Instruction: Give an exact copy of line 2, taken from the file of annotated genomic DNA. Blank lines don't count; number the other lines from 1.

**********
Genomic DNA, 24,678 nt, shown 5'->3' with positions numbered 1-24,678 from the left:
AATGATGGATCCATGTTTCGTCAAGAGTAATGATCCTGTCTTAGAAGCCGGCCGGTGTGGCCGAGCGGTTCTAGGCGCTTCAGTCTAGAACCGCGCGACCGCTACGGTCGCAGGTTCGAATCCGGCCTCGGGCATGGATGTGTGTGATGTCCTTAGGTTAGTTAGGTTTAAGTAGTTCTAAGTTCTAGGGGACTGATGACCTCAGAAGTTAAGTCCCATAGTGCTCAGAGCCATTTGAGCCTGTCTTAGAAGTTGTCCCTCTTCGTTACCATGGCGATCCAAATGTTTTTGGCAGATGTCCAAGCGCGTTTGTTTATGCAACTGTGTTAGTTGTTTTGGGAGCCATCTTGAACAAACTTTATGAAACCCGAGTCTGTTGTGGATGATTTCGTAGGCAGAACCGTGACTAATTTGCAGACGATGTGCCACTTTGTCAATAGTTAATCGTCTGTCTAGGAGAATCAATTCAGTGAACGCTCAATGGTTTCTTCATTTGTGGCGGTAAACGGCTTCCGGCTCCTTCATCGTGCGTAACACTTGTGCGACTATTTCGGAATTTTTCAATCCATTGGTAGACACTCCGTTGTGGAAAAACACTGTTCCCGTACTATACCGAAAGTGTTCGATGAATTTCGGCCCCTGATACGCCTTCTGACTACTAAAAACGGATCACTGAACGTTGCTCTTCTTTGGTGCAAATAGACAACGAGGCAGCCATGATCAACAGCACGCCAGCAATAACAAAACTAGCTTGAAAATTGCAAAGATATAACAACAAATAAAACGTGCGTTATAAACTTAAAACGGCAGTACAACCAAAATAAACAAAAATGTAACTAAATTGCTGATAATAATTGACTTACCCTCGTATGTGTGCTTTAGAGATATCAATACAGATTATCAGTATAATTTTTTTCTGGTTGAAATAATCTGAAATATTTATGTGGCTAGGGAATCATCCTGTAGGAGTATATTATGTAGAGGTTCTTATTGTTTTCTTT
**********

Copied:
AATGATGGATCCATGTTTCGTCAAGAGTAATGATCCTGTCTTAGAAGCCGGCCGGTGTGGCCGAGCGGTTCTAGGCGCTTCAGTCTAGAACCGCGCGACCGCTACGGTCGCAGGTTCGAATCCGGCCTCGGGCATGGATGTGTGTGATGTCCTTAGGTTAGTTAGGTTTAAGTAGTTCTAAGTTCTAGGGGACTGATGACCTCAGAAGTTAAGTCCCATAGTGCTCAGAGCCATTTGAGCCTGTCTTAGAAGTTGTCCCTCTTCGTTACCATGGCGATCCAAATGTTTTTGGCAGATGTCCAAGCGCGTTTGTTTATGCAACTGTGTTAGTTGTTTTGGGAGCCATCTTGAACAAACTTTATGAAACCCGAGTCTGTTGTGGATGATTTCGTAGGCAGAACCGTGACTAATTTGCAGACGATGTGCCACTTTGTCAATAGTTAATCGTCTGTCTAGGAGAATCAATTCAGTGAACGCTCAATGGTTTCTTCATTTGTGGCGGTAAACGGCTTCCGGCTCCTTCATCGTGCGTAACACTTGTGCGACTATTTCGGAATTTTTCAATCCATTGGTAGACACTCCGTTGTGGAAAAACACTGTTCCCGTACTATACCGAAAGTGTTCGATGAATTTCGGCCCCTGATACGCCTTCTGACTACTAAAAACGGATCACTGAACGTTGCTCTTCTTTGGTGCAAATAGACAACGAGGCAGCCATGATCAACAGCACGCCAGCAATAACAAAACTAGCTTGAAAATTGCAAAGATATAACAACAAATAAAACGTGCGTTATAAACTTAAAACGGCAGTACAACCAAAATAAACAAAAATGTAACTAAATTGCTGATAATAATTGACTTACCCTCGTATGTGTGCTTTAGAGATATCAATACAGATTATCAGTATAATTTTTTTCTGGTTGAAATAATCTGAAATATTTATGTGGCTAGGGAATCATCCTGTAGGAGTATATTATGTAGAGGTTCTTATTGTTTTCTTT